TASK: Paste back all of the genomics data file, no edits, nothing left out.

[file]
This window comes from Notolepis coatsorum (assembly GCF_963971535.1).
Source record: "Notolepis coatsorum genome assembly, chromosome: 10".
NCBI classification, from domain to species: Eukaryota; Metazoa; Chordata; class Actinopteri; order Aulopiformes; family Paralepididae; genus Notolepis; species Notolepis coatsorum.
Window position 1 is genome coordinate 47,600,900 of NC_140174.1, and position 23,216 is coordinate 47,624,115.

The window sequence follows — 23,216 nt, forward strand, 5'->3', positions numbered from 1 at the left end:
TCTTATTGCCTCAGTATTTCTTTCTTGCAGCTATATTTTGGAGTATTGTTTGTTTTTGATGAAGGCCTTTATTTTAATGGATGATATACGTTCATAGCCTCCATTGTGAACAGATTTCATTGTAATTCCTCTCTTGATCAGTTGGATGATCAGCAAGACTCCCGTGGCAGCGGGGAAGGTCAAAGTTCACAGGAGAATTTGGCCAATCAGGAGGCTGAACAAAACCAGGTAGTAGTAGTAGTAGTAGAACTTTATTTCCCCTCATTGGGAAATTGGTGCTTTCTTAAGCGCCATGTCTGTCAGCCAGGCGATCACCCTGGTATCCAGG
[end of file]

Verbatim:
This window comes from Notolepis coatsorum (assembly GCF_963971535.1).
Source record: "Notolepis coatsorum genome assembly, chromosome: 10".
NCBI classification, from domain to species: Eukaryota; Metazoa; Chordata; class Actinopteri; order Aulopiformes; family Paralepididae; genus Notolepis; species Notolepis coatsorum.
Window position 1 is genome coordinate 47,600,900 of NC_140174.1, and position 23,216 is coordinate 47,624,115.

The window sequence follows — 23,216 nt, forward strand, 5'->3', positions numbered from 1 at the left end:
TCTTATTGCCTCAGTATTTCTTTCTTGCAGCTATATTTTGGAGTATTGTTTGTTTTTGATGAAGGCCTTTATTTTAATGGATGATATACGTTCATAGCCTCCATTGTGAACAGATTTCATTGTAATTCCTCTCTTGATCAGTTGGATGATCAGCAAGACTCCCGTGGCAGCGGGGAAGGTCAAAGTTCACAGGAGAATTTGGCCAATCAGGAGGCTGAACAAAACCAGGTAGTAGTAGTAGTAGTAGAACTTTATTTCCCCTCATTGGGAAATTGGTGCTTTCTTAAGCGCCATGTCTGTCAGCCAGGCGATCACCCTGGTATCCAGG